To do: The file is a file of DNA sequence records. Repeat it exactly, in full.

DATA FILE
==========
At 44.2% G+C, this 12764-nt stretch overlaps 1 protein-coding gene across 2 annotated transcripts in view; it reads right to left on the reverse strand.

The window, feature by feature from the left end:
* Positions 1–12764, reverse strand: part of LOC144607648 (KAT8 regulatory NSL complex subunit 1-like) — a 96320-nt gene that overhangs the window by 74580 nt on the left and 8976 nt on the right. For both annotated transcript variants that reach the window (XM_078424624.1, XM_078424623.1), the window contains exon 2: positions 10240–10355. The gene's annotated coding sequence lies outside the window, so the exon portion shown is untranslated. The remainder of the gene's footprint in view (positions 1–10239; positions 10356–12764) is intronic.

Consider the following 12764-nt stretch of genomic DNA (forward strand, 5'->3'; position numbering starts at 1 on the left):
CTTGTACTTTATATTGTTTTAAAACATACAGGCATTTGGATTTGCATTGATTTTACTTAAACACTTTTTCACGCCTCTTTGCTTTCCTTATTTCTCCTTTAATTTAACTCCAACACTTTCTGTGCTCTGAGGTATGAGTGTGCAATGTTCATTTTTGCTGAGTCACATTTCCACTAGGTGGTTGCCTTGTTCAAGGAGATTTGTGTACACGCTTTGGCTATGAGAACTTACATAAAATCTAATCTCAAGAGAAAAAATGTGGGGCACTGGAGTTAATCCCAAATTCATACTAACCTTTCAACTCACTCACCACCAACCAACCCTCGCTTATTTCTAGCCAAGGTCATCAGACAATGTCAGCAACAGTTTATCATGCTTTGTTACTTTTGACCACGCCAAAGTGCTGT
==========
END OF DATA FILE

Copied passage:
At 44.2% G+C, this 12764-nt stretch overlaps 1 protein-coding gene across 2 annotated transcripts in view; it reads right to left on the reverse strand.

The window, feature by feature from the left end:
* Positions 1–12764, reverse strand: part of LOC144607648 (KAT8 regulatory NSL complex subunit 1-like) — a 96320-nt gene that overhangs the window by 74580 nt on the left and 8976 nt on the right. For both annotated transcript variants that reach the window (XM_078424624.1, XM_078424623.1), the window contains exon 2: positions 10240–10355. The gene's annotated coding sequence lies outside the window, so the exon portion shown is untranslated. The remainder of the gene's footprint in view (positions 1–10239; positions 10356–12764) is intronic.

Consider the following 12764-nt stretch of genomic DNA (forward strand, 5'->3'; position numbering starts at 1 on the left):
CTTGTACTTTATATTGTTTTAAAACATACAGGCATTTGGATTTGCATTGATTTTACTTAAACACTTTTTCACGCCTCTTTGCTTTCCTTATTTCTCCTTTAATTTAACTCCAACACTTTCTGTGCTCTGAGGTATGAGTGTGCAATGTTCATTTTTGCTGAGTCACATTTCCACTAGGTGGTTGCCTTGTTCAAGGAGATTTGTGTACACGCTTTGGCTATGAGAACTTACATAAAATCTAATCTCAAGAGAAAAAATGTGGGGCACTGGAGTTAATCCCAAATTCATACTAACCTTTCAACTCACTCACCACCAACCAACCCTCGCTTATTTCTAGCCAAGGTCATCAGACAATGTCAGCAACAGTTTATCATGCTTTGTTACTTTTGACCACGCCAAAGTGCTGT